Environmental change and migration in coastal regions: examples from Ghana and Indonesia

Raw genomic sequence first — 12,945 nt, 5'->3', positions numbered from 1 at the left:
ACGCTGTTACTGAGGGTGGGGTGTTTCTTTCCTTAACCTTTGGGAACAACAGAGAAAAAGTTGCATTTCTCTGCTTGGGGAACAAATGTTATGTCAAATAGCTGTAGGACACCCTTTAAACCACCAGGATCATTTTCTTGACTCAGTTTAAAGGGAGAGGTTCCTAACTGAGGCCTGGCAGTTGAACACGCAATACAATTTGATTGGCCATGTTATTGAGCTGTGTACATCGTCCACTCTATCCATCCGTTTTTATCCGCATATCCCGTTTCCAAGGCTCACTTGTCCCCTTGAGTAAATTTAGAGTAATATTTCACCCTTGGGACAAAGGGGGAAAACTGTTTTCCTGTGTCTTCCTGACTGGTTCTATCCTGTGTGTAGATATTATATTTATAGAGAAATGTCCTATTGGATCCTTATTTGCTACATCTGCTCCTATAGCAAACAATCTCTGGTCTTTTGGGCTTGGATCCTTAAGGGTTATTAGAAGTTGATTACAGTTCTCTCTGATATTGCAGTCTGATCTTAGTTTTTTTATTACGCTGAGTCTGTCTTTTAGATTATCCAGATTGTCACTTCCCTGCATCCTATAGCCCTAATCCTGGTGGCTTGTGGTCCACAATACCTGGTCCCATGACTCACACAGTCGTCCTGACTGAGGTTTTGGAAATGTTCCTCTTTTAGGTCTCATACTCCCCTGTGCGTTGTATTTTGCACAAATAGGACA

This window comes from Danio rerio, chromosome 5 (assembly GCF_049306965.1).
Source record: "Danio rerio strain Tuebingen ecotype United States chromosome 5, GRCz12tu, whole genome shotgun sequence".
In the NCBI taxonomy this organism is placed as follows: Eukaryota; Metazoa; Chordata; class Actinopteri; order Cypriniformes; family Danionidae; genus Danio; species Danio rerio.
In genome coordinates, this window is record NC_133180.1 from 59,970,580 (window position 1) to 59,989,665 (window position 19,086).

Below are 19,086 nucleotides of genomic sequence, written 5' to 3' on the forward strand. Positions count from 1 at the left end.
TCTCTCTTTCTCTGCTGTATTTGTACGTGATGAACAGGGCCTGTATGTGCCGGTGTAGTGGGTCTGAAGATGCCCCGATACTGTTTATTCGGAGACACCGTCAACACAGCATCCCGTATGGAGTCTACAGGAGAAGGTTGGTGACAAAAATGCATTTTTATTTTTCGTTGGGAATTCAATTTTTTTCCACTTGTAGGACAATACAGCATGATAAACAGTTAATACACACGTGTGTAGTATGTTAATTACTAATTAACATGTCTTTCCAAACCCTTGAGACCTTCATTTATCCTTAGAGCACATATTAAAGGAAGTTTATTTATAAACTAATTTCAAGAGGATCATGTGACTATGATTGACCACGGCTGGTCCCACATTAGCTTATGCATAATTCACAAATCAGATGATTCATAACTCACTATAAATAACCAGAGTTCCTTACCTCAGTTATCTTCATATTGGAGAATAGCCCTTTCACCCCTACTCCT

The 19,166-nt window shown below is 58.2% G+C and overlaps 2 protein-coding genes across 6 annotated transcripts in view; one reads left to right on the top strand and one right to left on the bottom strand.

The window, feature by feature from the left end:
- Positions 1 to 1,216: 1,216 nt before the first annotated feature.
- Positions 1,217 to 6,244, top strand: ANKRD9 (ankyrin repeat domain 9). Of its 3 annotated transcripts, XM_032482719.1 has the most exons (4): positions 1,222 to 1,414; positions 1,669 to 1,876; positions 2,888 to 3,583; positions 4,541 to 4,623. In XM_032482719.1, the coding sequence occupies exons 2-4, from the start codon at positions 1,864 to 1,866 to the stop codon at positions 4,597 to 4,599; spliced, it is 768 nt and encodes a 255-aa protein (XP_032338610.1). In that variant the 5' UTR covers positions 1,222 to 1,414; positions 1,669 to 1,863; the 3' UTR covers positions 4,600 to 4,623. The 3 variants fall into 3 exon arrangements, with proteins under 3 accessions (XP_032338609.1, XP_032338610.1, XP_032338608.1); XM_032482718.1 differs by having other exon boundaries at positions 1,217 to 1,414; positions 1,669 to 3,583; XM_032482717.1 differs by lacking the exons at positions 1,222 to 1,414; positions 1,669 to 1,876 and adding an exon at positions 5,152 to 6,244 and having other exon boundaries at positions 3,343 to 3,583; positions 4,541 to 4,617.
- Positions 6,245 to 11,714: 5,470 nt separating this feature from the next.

AbstractCoastal regions worldwide have been focal points for migration as well as affected by environmental changes for a long time. In the debate on climate change and migration coastal regions are among the “hot spot” areas that are supposed to be prone to “climate migration” in the near future. The paper analyses the situation in two different regional settings and advocates for a sound regional perspective on the relationship of environmental change and migration. Based on the conceptual framework of migrant trajectories, the paper shows how populations in Keta (Ghana) and Semarang (Indonesia), affected by similar environmental changes such as flooding and erosion, react quite differently in terms of migration and mobility. The regional perspective as well as each region’s past experiences with migration and environmental changes shows to be crucial in order to understand current reactions to environmental degradation. The Keta setting represents a typology that pronounces migration trajectories as part of long-standing interregional and international migration, the Semarang setting, however, may be classified as a rather typical modernization-induced migration scheme, linked to rapidly growing urbanisation, with “trapped populations” on the one hand and in-migration of migrant workers on the other hand.
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